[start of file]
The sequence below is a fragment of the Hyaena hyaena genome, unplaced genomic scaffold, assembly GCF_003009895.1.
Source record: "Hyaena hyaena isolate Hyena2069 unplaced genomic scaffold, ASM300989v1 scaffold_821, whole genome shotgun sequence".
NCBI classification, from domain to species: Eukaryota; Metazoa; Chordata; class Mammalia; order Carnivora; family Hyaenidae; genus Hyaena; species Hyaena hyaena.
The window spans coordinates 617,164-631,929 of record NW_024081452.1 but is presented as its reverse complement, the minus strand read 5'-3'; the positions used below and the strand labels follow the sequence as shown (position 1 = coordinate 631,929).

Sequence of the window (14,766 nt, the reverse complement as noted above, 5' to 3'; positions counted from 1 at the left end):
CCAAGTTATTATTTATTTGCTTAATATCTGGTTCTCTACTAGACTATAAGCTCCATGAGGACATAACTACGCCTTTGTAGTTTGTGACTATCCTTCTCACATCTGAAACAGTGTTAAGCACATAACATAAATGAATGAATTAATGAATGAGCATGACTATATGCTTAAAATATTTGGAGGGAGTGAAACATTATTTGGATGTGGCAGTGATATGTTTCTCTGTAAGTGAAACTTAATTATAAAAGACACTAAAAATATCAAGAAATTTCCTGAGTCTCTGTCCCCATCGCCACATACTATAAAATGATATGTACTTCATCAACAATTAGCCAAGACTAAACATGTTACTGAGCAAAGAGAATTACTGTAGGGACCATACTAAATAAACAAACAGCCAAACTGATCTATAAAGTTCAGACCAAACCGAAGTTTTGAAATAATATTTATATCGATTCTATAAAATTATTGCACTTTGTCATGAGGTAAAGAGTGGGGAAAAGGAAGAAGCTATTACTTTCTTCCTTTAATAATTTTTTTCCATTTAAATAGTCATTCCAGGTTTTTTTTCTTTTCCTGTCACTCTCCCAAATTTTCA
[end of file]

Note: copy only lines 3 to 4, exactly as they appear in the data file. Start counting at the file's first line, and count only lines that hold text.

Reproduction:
NCBI classification, from domain to species: Eukaryota; Metazoa; Chordata; class Mammalia; order Carnivora; family Hyaenidae; genus Hyaena; species Hyaena hyaena.
The window spans coordinates 617,164-631,929 of record NW_024081452.1 but is presented as its reverse complement, the minus strand read 5'-3'; the positions used below and the strand labels follow the sequence as shown (position 1 = coordinate 631,929).